Ultra Music Festival Faces Class Action Lawsuit Over Refund Policy

The Miami fest previously announced special packages and ticket deferral deals for ticket holders, but it hadn’t specified a cash refund

Published

10:47 pm EDT, Tuesday, May 26, 2020

 Photo: Sergi Alexander/Getty Images / 2018 Sergi Alexander

Photo: Sergi Alexander/Getty Images

Photo: Sergi Alexander/Getty Images

Photo: Sergi Alexander/Getty Images

Ultra Music Festival Faces Class Action Lawsuit Over Refund Policy

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Ultra Music Festival, one of the first major music events to be pushed back amid the coronavirus pandemic, is facing a class action lawsuit on behalf of ticket holders who claim they were denied refunds following the swift rescheduling of the concert when the pandemic first hit the U.S. in March.

The suit, filed Tuesday at the U.S. District Court’s Southern District of Florida, alleges Ultra’s refund policy is unjust and inequitable and that its conversion from the refund “damaged Plaintiffs and the Class in the amount that they paid for 2020 festival tickets.” The suit seeks damages and monetary relief for the plaintiffs and class, and/or refund ticket holders the cash they paid for their tickets in full.

According to the complaint, after the city of Miami announced Ultra’s 2020 axing on March 6th, the company sent emails to ticket holders informing them their tickets would be valid for either Ultra Miami 2021 or 2022. It also offered special deals, ticket packages and merchandise discounts to customers, but the company made no mention of cash refunds to ticket holders. Ticket buyers were originally given 30 days to choose which Ultra Miami date they wanted to attend, but the suit alleges the company had repeatedly extended the decision deadline because ticket buyers were reluctant to take the deal.

Ultra Music Festival was one of the first major music events to get pushed as the coronavirus pandemic came to head in the U.S., followed quickly by major festivals such as South by Southwest and Coachella. Since Ultra’s announcement, much of the live music industry has also stopped, and artists have turned to livestreams from their homes.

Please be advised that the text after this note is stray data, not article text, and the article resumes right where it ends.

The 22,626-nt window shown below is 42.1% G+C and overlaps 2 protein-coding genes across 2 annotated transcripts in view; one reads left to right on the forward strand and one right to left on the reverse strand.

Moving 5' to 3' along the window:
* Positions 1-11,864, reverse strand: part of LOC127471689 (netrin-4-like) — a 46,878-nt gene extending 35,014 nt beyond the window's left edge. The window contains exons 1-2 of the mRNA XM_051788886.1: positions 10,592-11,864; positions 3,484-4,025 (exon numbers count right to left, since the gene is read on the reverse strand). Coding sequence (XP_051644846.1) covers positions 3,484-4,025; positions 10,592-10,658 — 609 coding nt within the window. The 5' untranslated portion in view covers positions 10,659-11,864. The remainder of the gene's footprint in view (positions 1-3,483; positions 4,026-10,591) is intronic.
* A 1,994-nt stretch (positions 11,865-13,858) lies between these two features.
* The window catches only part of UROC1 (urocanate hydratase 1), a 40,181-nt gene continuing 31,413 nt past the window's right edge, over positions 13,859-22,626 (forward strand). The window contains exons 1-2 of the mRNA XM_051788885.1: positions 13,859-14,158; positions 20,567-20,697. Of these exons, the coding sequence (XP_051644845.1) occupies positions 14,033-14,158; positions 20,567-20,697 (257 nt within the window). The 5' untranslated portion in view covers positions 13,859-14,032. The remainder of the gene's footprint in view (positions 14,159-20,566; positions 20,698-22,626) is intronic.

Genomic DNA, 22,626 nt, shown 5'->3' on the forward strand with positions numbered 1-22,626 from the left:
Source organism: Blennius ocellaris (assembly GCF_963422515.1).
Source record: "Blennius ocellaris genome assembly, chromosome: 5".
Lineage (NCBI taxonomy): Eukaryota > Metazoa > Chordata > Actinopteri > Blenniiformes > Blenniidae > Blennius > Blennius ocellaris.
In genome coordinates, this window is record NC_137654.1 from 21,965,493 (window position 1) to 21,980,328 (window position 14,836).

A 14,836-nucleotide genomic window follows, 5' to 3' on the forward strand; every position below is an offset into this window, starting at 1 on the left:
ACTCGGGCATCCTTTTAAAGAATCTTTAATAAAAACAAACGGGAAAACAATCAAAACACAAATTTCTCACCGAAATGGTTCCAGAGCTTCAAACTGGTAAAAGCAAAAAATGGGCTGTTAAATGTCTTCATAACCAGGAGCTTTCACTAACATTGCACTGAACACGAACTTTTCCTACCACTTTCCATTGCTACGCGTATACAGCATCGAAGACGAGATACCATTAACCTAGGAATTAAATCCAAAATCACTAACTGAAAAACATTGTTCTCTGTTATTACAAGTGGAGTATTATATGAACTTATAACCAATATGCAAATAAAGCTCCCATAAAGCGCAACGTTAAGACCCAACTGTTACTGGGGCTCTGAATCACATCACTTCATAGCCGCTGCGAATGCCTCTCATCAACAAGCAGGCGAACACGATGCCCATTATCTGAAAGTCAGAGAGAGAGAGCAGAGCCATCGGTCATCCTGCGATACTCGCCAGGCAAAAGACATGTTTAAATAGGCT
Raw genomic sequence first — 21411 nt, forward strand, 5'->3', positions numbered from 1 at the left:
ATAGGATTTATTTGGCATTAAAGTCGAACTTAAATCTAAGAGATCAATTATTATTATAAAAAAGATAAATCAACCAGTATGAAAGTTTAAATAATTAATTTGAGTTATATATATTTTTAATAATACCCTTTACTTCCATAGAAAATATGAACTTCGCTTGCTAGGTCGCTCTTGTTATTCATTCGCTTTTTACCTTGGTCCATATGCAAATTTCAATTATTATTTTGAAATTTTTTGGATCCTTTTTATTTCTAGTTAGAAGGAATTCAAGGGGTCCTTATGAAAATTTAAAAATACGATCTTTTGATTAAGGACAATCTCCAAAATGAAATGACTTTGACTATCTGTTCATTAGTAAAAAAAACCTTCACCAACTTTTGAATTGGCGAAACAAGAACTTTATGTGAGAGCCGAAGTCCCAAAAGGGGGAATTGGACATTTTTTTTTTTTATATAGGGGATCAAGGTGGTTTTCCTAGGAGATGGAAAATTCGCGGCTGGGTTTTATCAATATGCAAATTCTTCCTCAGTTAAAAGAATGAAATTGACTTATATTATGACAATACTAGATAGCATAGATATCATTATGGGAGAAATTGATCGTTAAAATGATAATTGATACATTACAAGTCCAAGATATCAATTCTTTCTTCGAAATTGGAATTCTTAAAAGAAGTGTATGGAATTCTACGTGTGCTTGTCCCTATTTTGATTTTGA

According to the refund policy in its terms and conditions, Ultra reserves the right to issue a full or partial refund or not issue one at all, and further specifies that if an event is cancelled for reasons out of Ultra’s control, such as government action, the company can, at its own discretion “issue purchaser full or partial refund,” postpone the event for a future date and/or offer purchaser a comparable “make good.”

The lawsuit, however, calls such a provision an “unenforceable unilateral option contract.” Ultra’s terms and conditions also states that if the company reschedules an event, customers wouldn’t be entitled to a refund. Ultra referred to the year-long bump as a rescheduling, but the lawsuit argues that such a move is effectively a cancellation.

The suit also called Ultra’s right in its terms and conditions to “modify, add, remove, supplement, amend, update or revise any of [the] terms and conditions, without advanced notification… ‘illusory and void in their entirety’” because the company didn’t indicate any limitations on that provision.

The suit identifies two plaintiffs. Miami resident Samuel Hernandez bought six tickets for $3,000 and according to the suit, he inquired about a refund and was directed to the email instructions before claiming the deferral benefit on two of his tickets on May 20th, but not on the other four. Richard Montoure of Grayland, Washington also inquired about a cash refund but claimed he never received a response from Ultra. He later received an email prompting him of the April 9th deadline to redeem the benefit. He did so on April 7th to avoid losing the value of his tickets before getting email announcements of repeated deadline extensions, the lawsuit states. Per the complaint, neither plaintiff received a refund.

“We understand that the COVID-19 pandemic has impacted every part of the global economy but we do not believe that gives the Ultra Music Festival the right to shift the burden of this extraordinary crisis onto its customers, who, in some cases, paid hundreds of dollars to attend this festival and now the COVID-19 pandemic has or will preclude them from ever using any credit,” Joe Sauder of Sauder Schelkopf LLC, which is representing the plaintiffs in the case, said in a statement to Rolling Stone. “We look forward to seeking to recover cash refunds for our clients and the class members.”

Ultra Music Festival did not immediately respond to a request for comment.

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